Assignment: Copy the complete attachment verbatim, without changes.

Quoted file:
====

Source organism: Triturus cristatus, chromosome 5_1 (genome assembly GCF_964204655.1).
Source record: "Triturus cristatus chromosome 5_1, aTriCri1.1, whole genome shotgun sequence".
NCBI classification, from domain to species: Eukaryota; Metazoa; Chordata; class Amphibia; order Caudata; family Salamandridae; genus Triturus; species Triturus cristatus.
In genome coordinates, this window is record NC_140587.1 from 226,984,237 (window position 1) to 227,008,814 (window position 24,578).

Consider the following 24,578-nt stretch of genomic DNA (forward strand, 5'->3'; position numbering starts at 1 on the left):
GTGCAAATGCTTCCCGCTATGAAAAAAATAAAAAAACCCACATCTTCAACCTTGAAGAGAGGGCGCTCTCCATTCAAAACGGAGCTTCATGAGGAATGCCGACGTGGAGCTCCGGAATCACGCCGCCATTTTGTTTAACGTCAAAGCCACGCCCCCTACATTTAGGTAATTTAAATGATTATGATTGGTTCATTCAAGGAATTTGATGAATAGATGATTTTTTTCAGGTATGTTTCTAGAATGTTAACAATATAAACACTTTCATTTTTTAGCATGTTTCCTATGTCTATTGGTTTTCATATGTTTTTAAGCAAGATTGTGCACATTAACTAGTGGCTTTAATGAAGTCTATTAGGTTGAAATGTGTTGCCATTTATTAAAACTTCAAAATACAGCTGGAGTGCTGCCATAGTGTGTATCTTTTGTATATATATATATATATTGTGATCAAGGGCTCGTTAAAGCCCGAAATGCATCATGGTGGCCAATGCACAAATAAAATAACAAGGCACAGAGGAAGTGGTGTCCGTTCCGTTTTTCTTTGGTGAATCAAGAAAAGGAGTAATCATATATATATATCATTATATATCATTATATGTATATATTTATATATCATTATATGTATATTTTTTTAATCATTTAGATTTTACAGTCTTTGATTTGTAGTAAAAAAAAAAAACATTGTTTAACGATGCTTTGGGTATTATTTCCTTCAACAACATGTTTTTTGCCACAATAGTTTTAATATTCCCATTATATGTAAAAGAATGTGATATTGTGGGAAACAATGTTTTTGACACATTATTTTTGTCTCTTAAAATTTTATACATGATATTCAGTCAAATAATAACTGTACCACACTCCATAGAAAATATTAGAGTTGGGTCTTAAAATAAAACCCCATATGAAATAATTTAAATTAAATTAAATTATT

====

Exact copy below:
Source organism: Triturus cristatus, chromosome 5_1 (genome assembly GCF_964204655.1).
Source record: "Triturus cristatus chromosome 5_1, aTriCri1.1, whole genome shotgun sequence".
NCBI classification, from domain to species: Eukaryota; Metazoa; Chordata; class Amphibia; order Caudata; family Salamandridae; genus Triturus; species Triturus cristatus.
In genome coordinates, this window is record NC_140587.1 from 226,984,237 (window position 1) to 227,008,814 (window position 24,578).

Consider the following 24,578-nt stretch of genomic DNA (forward strand, 5'->3'; position numbering starts at 1 on the left):
GTGCAAATGCTTCCCGCTATGAAAAAAATAAAAAAACCCACATCTTCAACCTTGAAGAGAGGGCGCTCTCCATTCAAAACGGAGCTTCATGAGGAATGCCGACGTGGAGCTCCGGAATCACGCCGCCATTTTGTTTAACGTCAAAGCCACGCCCCCTACATTTAGGTAATTTAAATGATTATGATTGGTTCATTCAAGGAATTTGATGAATAGATGATTTTTTTCAGGTATGTTTCTAGAATGTTAACAATATAAACACTTTCATTTTTTAGCATGTTTCCTATGTCTATTGGTTTTCATATGTTTTTAAGCAAGATTGTGCACATTAACTAGTGGCTTTAATGAAGTCTATTAGGTTGAAATGTGTTGCCATTTATTAAAACTTCAAAATACAGCTGGAGTGCTGCCATAGTGTGTATCTTTTGTATATATATATATATATTGTGATCAAGGGCTCGTTAAAGCCCGAAATGCATCATGGTGGCCAATGCACAAATAAAATAACAAGGCACAGAGGAAGTGGTGTCCGTTCCGTTTTTCTTTGGTGAATCAAGAAAAGGAGTAATCATATATATATATCATTATATATCATTATATGTATATATTTATATATCATTATATGTATATTTTTTTAATCATTTAGATTTTACAGTCTTTGATTTGTAGTAAAAAAAAAAAACATTGTTTAACGATGCTTTGGGTATTATTTCCTTCAACAACATGTTTTTTGCCACAATAGTTTTAATATTCCCATTATATGTAAAAGAATGTGATATTGTGGGAAACAATGTTTTTGACACATTATTTTTGTCTCTTAAAATTTTATACATGATATTCAGTCAAATAATAACTGTACCACACTCCATAGAAAATATTAGAGTTGGGTCTTAAAATAAAACCCCATATGAAATAATTTAAATTAAATTAAATTATT